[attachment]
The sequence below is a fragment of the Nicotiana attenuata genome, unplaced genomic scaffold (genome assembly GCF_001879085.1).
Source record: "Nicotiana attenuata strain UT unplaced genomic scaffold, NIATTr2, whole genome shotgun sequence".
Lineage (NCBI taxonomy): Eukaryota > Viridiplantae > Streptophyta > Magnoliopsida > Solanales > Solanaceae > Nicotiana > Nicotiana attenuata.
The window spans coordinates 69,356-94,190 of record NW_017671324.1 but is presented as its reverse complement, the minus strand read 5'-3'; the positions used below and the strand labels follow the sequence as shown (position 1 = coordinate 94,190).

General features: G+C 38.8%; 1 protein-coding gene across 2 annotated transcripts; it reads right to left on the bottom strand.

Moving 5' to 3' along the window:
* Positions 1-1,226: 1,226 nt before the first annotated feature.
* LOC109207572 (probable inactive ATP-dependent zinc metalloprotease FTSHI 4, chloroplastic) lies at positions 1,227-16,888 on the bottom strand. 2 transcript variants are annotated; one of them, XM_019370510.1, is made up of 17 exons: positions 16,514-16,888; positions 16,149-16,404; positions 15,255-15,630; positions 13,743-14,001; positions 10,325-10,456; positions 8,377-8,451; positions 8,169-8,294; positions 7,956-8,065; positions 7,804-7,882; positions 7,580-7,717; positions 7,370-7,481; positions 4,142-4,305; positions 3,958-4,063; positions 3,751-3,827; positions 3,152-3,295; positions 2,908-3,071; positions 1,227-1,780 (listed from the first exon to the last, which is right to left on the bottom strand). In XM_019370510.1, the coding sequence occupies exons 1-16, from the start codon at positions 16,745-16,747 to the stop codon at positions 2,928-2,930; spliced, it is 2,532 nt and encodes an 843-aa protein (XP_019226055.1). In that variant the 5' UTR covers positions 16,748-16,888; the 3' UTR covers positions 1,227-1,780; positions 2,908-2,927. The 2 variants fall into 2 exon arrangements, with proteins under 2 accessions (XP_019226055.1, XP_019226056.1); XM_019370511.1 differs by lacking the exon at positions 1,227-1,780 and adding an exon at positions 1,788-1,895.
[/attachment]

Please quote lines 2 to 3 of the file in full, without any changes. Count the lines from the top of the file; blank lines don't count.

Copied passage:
Source record: "Nicotiana attenuata strain UT unplaced genomic scaffold, NIATTr2, whole genome shotgun sequence".
Lineage (NCBI taxonomy): Eukaryota > Viridiplantae > Streptophyta > Magnoliopsida > Solanales > Solanaceae > Nicotiana > Nicotiana attenuata.